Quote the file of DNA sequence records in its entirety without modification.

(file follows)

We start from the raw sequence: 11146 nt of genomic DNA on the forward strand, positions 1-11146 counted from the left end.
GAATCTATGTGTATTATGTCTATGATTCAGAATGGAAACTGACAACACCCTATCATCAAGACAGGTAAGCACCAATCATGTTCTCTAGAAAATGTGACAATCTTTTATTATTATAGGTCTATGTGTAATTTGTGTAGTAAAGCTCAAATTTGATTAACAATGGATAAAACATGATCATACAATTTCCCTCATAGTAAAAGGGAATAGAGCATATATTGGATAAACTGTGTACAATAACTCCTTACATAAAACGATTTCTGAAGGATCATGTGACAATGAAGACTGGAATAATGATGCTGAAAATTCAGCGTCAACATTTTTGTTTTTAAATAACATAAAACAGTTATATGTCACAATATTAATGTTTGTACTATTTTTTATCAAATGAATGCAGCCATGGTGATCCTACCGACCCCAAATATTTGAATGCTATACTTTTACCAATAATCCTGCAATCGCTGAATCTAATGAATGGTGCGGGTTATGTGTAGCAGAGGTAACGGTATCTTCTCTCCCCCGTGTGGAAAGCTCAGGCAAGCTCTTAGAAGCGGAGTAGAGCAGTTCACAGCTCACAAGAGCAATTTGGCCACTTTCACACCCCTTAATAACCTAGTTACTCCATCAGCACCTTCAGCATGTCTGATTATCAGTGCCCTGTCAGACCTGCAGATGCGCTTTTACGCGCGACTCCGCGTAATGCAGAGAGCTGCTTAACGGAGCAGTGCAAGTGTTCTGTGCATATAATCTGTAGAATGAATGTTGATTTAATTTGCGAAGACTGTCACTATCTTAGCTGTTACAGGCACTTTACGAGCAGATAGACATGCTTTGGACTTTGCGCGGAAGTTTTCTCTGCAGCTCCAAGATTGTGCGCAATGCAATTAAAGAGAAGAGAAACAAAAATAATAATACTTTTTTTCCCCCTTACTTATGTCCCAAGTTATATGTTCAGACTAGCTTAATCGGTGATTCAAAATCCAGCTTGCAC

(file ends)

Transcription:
We start from the raw sequence: 11146 nt of genomic DNA on the forward strand, positions 1-11146 counted from the left end.
GAATCTATGTGTATTATGTCTATGATTCAGAATGGAAACTGACAACACCCTATCATCAAGACAGGTAAGCACCAATCATGTTCTCTAGAAAATGTGACAATCTTTTATTATTATAGGTCTATGTGTAATTTGTGTAGTAAAGCTCAAATTTGATTAACAATGGATAAAACATGATCATACAATTTCCCTCATAGTAAAAGGGAATAGAGCATATATTGGATAAACTGTGTACAATAACTCCTTACATAAAACGATTTCTGAAGGATCATGTGACAATGAAGACTGGAATAATGATGCTGAAAATTCAGCGTCAACATTTTTGTTTTTAAATAACATAAAACAGTTATATGTCACAATATTAATGTTTGTACTATTTTTTATCAAATGAATGCAGCCATGGTGATCCTACCGACCCCAAATATTTGAATGCTATACTTTTACCAATAATCCTGCAATCGCTGAATCTAATGAATGGTGCGGGTTATGTGTAGCAGAGGTAACGGTATCTTCTCTCCCCCGTGTGGAAAGCTCAGGCAAGCTCTTAGAAGCGGAGTAGAGCAGTTCACAGCTCACAAGAGCAATTTGGCCACTTTCACACCCCTTAATAACCTAGTTACTCCATCAGCACCTTCAGCATGTCTGATTATCAGTGCCCTGTCAGACCTGCAGATGCGCTTTTACGCGCGACTCCGCGTAATGCAGAGAGCTGCTTAACGGAGCAGTGCAAGTGTTCTGTGCATATAATCTGTAGAATGAATGTTGATTTAATTTGCGAAGACTGTCACTATCTTAGCTGTTACAGGCACTTTACGAGCAGATAGACATGCTTTGGACTTTGCGCGGAAGTTTTCTCTGCAGCTCCAAGATTGTGCGCAATGCAATTAAAGAGAAGAGAAACAAAAATAATAATACTTTTTTTCCCCCTTACTTATGTCCCAAGTTATATGTTCAGACTAGCTTAATCGGTGATTCAAAATCCAGCTTGCAC